X-Men: Days Of Future Past director, Bryan Singer, just tweeted that Evan Peters (picture above and below) who starred in both seasons of American Horror Story has been cast as the speedy Quicksilver for the new flick. In X-Men: Days Of Future PastThe X-Men must travel in time to change a major historical event that could globally impact on man and mutant kind.
The film is set for release on July 18th, 2014. READ MORE
This morning, director Bryan Singer posted a Vine video clip to twitter showing the actor’s chairs for the cast of X-Men: Days of Future Past (see tweet below). With the quick video, you can see that both Bishop and Warpath will be included in the film, as well as a bunch of other mutants. READ MORE
Forget the completely unnecessary movie Warners was working on, CBS is getting behind a new “The Twilight Zone” television series! Hopefully it will be nothing like the 80′s incarnation, which has each episode ending on a happy note (in short, each and every episode sucked).
“X-Men” director Bryan Singer, who is also behind the procedural “House” on FOX, has closed a deal to develop, executive produce and possibly direct a reboot of Rod Serling’s classic, says Deadline.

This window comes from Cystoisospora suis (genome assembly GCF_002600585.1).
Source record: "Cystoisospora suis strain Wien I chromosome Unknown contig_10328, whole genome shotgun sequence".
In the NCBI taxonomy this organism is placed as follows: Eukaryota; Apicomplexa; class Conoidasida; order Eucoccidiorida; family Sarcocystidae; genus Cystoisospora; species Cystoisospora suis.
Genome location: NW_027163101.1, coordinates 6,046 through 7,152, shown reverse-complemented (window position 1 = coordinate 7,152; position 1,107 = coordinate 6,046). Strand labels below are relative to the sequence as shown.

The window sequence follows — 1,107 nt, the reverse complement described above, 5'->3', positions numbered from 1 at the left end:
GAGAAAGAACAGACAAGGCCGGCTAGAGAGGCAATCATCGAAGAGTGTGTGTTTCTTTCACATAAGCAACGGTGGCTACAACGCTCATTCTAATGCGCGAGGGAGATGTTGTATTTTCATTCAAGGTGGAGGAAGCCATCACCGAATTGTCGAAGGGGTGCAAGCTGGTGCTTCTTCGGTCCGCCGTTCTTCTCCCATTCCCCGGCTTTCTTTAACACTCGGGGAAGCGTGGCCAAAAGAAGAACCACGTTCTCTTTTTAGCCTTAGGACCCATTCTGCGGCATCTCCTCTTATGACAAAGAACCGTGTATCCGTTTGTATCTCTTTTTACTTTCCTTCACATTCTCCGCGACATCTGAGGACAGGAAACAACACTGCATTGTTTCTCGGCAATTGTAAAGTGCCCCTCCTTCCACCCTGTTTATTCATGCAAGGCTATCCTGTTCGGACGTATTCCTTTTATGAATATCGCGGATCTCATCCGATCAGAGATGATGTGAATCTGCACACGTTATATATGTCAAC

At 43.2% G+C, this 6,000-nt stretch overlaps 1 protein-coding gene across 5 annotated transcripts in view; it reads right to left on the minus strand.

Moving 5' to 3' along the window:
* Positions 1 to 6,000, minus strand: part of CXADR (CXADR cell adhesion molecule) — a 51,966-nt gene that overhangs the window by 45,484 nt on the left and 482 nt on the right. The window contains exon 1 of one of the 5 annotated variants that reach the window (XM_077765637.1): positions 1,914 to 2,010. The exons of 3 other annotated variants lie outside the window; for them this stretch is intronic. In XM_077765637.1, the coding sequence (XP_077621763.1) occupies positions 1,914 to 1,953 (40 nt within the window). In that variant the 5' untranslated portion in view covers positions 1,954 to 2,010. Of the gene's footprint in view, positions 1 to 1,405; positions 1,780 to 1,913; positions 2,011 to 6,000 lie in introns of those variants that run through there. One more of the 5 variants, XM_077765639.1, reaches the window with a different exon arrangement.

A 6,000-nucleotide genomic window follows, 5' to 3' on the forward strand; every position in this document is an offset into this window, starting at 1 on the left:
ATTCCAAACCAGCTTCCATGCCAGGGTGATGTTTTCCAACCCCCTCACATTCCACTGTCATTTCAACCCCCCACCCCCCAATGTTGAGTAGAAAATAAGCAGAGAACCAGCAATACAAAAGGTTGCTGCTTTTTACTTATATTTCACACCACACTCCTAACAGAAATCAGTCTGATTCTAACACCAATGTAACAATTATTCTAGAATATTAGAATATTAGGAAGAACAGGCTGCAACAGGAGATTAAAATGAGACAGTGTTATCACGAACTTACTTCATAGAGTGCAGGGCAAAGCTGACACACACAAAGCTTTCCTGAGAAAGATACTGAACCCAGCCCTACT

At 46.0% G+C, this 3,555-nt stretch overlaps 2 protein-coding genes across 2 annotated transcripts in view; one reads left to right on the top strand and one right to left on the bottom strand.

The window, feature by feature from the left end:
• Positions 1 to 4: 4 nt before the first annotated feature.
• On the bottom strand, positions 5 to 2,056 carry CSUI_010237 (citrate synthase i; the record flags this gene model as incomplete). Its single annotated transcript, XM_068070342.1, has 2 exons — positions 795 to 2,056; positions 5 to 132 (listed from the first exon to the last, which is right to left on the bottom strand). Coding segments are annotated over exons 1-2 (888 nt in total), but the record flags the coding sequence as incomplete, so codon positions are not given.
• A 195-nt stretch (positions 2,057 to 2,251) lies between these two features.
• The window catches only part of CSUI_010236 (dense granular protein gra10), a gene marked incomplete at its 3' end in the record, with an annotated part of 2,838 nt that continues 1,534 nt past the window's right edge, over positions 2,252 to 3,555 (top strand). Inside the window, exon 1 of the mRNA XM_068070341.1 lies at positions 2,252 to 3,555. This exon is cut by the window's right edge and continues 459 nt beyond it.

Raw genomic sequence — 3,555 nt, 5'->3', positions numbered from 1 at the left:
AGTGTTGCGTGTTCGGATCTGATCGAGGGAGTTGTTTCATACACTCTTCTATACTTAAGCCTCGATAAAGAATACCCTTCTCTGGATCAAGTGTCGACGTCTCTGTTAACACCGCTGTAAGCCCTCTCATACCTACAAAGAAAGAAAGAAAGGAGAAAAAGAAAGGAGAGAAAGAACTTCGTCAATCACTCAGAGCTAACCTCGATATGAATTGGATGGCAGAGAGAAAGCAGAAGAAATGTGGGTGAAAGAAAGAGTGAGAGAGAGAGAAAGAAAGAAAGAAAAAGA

The drama series project, now in early stages, is set up at CBS TV Studios, which has the rights to the original series. Search is underway for a writer to pen the new “Twilight Zone.” The project has not been pitched to networks yet, but CBS is an obvious destination since CBS TV Studios only supplies CBS and the CW on the broadcast side and CBS carried the original series as well as the first revival.
The original “Twilight Zone” series ran on CBS from 1959-1964. CBS also aired a remake, which ran from 1985-1989. The most recent series reboot, hosted by Forest Whitaker, premiered on UPN in 2002 and lasted one season. READ MORE
Sweet little Eddie Munster (Mason Cook) is a normal kid about to enter the horrors of puberty. Truth is, he’s about to discover that for him becoming a teenager means growing hair in truly unexpected places — as in all over his body — every time the moon is full! Eddie’s got it pretty good though. His loving, supportive, run-of-the-mill family includes his mom Lily (Portia de Rossi), the daughter of Dracula; his dad Herman (Jerry O’Connell), who brings new meaning to “Frankenstein”; and Grandpa (Eddie Izzard), who would give Dracula a run for his money if he weren’t actually Dracula! Of course then there’s creepy cousin Marilyn (Charity Wakefield), who’s really the odd one because she’s so completely normal. This new, reimagined version of the classic 1960’s comedy “The Munsters” is based on executive producer Bryan Fuller’s (“Pushing Daisies,” “Heroes”) script and was directed by executive producer Bryan Singer (“X-Men” film series, “House”).
One of the more highly anticipated pilots is NBC’s forthcoming “The Munsters” reboot, “Mockingbird Lane“, which is getting a colorful, modern transformation to the small screen from “Pushing Daisies” and “Dead Like Me” creator Bryan Fuller.